Hello there,(adsbygoogle = window.adsbygoogle || []).push({});

We know that for lightlike paths, there are circular geodesics at ##r = 3GM## in Schwarzschild geometry. Suppose an observer flashes his flashlight at ##r=3GM## and after some time the light reappears from the other side of the black hole. The time he measures is ##6 \pi GM##. I accidentally obtained this correct result, but I don't know why my method worked. I doubt it's a coincidence, and I'd like to understand why this is right. Basically by assuming that the light travels round a circle of length ##2\pi r## at a speed ##c = 1##. Write ##\Delta \tau = \frac{2 \pi r}{c} = 6 \pi GM ##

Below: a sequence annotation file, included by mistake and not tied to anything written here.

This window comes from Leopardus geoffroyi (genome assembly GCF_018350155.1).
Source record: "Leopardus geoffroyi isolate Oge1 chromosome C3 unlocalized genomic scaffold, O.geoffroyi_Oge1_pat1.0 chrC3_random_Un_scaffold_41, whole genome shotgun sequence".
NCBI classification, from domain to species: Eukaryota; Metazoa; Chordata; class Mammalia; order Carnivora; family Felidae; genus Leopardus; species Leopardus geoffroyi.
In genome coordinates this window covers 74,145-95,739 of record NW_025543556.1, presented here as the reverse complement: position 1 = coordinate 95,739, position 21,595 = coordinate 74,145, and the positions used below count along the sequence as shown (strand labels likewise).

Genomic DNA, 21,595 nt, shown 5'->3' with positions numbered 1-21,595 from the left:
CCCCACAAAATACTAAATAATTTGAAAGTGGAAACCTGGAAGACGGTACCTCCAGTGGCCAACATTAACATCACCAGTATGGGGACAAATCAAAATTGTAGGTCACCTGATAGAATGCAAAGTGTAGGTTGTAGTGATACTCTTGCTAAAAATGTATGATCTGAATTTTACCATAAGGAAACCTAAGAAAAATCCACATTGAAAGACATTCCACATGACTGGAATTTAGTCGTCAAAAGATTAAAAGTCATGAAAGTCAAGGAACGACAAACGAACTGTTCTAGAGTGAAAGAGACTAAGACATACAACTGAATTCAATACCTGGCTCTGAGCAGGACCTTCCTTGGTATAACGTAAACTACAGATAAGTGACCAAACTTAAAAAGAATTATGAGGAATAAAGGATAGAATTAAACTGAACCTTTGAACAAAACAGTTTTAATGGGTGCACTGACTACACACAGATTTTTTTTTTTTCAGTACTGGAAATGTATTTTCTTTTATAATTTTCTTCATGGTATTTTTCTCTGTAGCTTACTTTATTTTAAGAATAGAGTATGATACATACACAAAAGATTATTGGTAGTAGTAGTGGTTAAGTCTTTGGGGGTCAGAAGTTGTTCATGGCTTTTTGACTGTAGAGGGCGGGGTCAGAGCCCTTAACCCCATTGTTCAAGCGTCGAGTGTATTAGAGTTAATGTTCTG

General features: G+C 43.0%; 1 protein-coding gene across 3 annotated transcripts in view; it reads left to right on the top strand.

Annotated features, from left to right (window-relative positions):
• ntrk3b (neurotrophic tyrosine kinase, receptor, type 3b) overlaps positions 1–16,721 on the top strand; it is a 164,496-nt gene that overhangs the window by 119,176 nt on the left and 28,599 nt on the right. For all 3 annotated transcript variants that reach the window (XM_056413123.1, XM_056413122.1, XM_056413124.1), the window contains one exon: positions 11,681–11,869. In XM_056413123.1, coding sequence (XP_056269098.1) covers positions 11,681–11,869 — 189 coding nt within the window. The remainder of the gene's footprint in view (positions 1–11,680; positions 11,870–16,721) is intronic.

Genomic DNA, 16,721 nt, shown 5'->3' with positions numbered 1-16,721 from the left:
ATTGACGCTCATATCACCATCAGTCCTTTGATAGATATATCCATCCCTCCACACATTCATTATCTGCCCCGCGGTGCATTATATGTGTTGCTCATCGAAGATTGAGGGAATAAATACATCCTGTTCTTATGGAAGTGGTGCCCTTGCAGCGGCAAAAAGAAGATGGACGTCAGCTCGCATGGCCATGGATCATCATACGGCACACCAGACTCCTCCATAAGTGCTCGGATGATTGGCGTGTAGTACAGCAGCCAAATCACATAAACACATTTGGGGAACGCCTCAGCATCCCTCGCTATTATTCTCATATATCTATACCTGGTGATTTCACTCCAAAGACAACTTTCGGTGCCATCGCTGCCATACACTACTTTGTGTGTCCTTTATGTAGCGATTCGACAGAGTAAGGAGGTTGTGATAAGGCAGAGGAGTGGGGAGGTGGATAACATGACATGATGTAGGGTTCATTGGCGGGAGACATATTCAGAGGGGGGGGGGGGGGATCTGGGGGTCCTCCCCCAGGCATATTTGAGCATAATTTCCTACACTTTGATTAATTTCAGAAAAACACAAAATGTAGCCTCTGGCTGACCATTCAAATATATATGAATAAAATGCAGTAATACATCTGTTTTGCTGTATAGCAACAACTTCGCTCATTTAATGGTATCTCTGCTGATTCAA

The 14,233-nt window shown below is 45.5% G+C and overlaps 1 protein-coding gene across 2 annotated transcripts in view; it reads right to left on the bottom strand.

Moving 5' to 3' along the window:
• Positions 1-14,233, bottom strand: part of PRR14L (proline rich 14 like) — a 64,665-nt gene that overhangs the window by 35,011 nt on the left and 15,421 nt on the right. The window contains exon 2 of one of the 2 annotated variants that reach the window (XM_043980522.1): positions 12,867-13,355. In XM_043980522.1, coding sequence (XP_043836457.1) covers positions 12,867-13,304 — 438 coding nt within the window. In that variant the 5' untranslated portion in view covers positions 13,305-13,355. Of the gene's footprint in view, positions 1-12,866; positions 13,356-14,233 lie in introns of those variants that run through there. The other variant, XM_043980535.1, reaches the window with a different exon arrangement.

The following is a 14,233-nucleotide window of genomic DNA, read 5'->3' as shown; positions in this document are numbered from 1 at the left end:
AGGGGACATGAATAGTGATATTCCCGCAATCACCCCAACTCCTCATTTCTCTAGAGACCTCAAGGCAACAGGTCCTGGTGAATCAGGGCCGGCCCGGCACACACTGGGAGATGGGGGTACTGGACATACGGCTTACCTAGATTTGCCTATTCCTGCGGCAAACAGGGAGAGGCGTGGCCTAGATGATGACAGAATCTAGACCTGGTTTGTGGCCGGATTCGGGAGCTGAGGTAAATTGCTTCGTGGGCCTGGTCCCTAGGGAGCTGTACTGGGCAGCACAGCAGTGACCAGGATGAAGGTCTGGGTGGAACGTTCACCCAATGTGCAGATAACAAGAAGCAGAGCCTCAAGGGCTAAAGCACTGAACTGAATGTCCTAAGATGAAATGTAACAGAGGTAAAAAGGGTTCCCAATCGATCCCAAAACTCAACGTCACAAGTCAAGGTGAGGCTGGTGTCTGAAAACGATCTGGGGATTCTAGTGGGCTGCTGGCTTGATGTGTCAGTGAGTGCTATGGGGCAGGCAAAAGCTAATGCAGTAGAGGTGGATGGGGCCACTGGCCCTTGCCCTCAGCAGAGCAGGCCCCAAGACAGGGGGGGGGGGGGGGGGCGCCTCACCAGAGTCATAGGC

Why does this work? I expected this to only work using the coordinate time, i.e. i expected ## \Delta t = 6 \pi GM##, not ## \Delta \tau= 6 \pi GM##.

Thanks.

**Physics Forums | Science Articles, Homework Help, Discussion**

Join Physics Forums Today!

The friendliest, high quality science and math community on the planet! Everyone who loves science is here!

The friendliest, high quality science and math community on the planet! Everyone who loves science is here!

# A GR: Why shouldn't this orbital time surprise me?

Have something to add?

Draft saved
Draft deleted

**Physics Forums | Science Articles, Homework Help, Discussion**